Ice Fog and Light Snow Measurements Using a High-Resolution Camera System
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Ice fog, diamond dust, and light snow usually form over extremely cold weather conditions, and they affect both visibility and Earth’s radiative energy budget. Prediction of these hydrometeors using models is difficult because of limited knowledge of the microphysical properties at the small size ranges due to measurement issues. These phenomena need to be better represented in forecast and climate models; therefore, in addition to remote sensing accurate measurements using ground-based instrumentation are required. An imaging instrument, aimed at measuring ice fog and light snow particles, has been built and is presented here. The ice crystal imaging (ICI) probe samples ice particles into a vertical, tapered inlet with an inlet flow rate of 11 L min−1. A laser beam across the vertical air flow containing the ice crystals allows for their detection by a photodetector collecting the scattered light. Detected particles are then imaged with high optical resolution. An illuminating LED flash and image capturing are triggered by the photodetector. In this work, ICI measurements collected during the fog remote sensing and modeling (FRAM) project, which took place during Winter of 2010–2011 in Yellowknife, NWT, Canada, are summarized and challenges related to measuring small ice particles are described. The majority of ice particles during the 2-month-long campaign had sizes between 300 and 800 μm. During ice fog events the size distribution measured had a lower mode diameter of 300 μm compared to the overall campaign average with mode at 500 μm.
KeywordsIce fog snow precipitation fall speed ice particle properties optical imaging
Ice fog and light snow usually form at cold temperatures below −10 °C when ice nuclei exist in a supersaturated environment with respect to ice. These conditions typically happen at higher latitudes during cold winter conditions such as over Arctic regions. Ice fog and light snow are important weather phenomena as they affect aviation and transportation through visibility reduction (Gultepe et al. 2015b). Forecasting of these weather phenomena, however, is difficult (Gultepe et al. 2009, 2015b), but better knowledge of the microphysical properties of atmospheric ice particles is essential to the development of the meteorological forecast models.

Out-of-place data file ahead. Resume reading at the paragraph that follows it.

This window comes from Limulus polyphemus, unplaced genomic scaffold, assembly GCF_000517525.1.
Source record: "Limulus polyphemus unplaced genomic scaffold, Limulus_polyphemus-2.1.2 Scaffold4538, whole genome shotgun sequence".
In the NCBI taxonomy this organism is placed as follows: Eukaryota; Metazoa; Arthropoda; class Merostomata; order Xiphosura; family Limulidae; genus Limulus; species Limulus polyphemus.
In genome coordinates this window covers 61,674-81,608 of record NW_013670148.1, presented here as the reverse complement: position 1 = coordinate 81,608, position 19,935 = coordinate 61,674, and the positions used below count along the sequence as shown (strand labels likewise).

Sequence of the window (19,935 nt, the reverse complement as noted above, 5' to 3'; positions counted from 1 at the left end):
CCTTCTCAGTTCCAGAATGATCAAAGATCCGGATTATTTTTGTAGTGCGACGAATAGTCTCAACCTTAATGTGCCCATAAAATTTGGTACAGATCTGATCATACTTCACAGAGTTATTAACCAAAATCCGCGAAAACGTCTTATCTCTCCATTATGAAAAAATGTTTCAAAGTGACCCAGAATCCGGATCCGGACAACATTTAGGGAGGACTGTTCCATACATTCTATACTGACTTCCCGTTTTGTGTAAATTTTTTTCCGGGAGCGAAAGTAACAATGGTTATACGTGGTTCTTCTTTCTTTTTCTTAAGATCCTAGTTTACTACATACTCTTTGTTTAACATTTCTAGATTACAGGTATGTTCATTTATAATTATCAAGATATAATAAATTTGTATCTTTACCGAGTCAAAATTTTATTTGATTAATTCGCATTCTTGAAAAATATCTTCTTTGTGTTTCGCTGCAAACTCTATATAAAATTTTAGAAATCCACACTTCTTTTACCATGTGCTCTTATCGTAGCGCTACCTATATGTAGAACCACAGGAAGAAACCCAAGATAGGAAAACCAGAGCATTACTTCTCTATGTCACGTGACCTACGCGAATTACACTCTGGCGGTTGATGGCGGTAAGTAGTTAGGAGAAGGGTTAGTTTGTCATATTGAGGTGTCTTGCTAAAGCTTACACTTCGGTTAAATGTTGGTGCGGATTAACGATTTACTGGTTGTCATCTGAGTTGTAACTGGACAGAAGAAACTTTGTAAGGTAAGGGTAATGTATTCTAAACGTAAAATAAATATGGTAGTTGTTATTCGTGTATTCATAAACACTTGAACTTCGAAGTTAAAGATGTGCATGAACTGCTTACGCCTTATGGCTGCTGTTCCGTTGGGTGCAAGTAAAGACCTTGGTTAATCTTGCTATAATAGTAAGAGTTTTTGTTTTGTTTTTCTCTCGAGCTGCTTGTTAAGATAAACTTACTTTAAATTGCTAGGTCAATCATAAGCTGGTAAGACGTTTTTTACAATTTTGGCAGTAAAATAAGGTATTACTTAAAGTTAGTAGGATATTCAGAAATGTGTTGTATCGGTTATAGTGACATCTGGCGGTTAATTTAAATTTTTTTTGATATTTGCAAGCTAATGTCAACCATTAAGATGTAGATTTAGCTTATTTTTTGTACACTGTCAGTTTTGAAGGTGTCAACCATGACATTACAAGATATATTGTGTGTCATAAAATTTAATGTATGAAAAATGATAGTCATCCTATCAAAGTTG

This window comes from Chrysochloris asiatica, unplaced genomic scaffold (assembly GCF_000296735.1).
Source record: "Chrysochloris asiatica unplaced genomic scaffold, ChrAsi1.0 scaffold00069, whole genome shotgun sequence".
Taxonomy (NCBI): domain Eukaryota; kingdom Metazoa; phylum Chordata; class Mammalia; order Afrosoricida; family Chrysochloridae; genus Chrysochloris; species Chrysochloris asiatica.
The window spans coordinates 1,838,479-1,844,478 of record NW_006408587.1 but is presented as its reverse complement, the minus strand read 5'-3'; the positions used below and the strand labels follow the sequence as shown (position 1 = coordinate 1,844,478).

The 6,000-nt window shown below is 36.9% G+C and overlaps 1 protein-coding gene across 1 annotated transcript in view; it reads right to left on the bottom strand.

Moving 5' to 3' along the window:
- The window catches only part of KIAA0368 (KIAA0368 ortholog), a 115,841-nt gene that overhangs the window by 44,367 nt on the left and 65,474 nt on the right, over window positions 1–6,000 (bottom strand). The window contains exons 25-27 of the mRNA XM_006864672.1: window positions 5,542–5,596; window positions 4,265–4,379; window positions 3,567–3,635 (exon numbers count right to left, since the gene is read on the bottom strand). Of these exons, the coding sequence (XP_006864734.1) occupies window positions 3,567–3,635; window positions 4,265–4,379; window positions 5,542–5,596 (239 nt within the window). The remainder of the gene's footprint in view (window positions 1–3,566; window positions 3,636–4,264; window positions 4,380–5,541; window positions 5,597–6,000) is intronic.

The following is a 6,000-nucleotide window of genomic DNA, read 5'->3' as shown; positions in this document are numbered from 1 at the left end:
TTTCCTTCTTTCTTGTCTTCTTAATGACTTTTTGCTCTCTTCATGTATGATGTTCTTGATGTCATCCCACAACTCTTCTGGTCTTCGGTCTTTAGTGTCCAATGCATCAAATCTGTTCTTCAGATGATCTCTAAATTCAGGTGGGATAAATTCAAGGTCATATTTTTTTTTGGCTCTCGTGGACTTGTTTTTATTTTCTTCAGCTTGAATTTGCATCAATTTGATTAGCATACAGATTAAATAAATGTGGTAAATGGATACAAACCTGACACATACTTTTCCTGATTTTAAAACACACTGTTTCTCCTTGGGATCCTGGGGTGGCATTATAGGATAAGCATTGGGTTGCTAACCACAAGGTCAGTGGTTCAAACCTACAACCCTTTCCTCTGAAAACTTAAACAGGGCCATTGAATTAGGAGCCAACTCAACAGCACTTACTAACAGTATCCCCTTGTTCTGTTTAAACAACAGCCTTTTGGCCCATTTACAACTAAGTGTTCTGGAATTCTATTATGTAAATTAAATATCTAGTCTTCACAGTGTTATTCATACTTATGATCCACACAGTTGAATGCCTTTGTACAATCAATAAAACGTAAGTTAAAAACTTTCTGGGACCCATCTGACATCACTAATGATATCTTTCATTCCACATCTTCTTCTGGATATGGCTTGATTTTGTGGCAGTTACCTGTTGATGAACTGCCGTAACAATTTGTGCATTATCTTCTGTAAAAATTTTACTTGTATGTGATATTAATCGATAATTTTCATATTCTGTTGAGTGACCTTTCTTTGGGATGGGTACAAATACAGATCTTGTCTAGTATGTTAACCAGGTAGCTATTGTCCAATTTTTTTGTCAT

In addition to their role in aviation and transportation safety, these ice particles also influence the radiative transfer in the atmosphere; therefore they affect the Earth’s climate significantly (Gultepe et al. 2015a, 2016). Climate modelling studies suggested that ice fog can significantly affect the radiative budget in the Arctic (Girard and Blanchet 2001). Both ice fog and light snow are dominated by smaller ice particles or crystals with sizes below 1 mm. Light scattering by these particles is affected strongly by their shapes (Schlimme et al. 2005) and size distributions. Usually detailed information on particle distributions (as opposed to average or effective sizes) is required for accurate radiative transfer calculations (Mitchell et al. 2011). Thus, measurements of ice crystal shape and size, and their distribution are particularly valuable for assessing climate change issues and for aviation applications.
Parameterizations of ice particle fall speeds were determined for specific ice particles and can be found for example in the work of Locatelli and Hobbs (1974) and Kajikawa and Okuhara (1997). Although improvements of parameterizations based on field and laboratory measurements have been reported (Heymsfield and Westbrook 2010), more direct measurements of terminal velocities for a variety of particle types are needed to develop better parameterizations, so that they can be used to improve climate models and the prediction of mass and heat budget based on numerical forecasting models.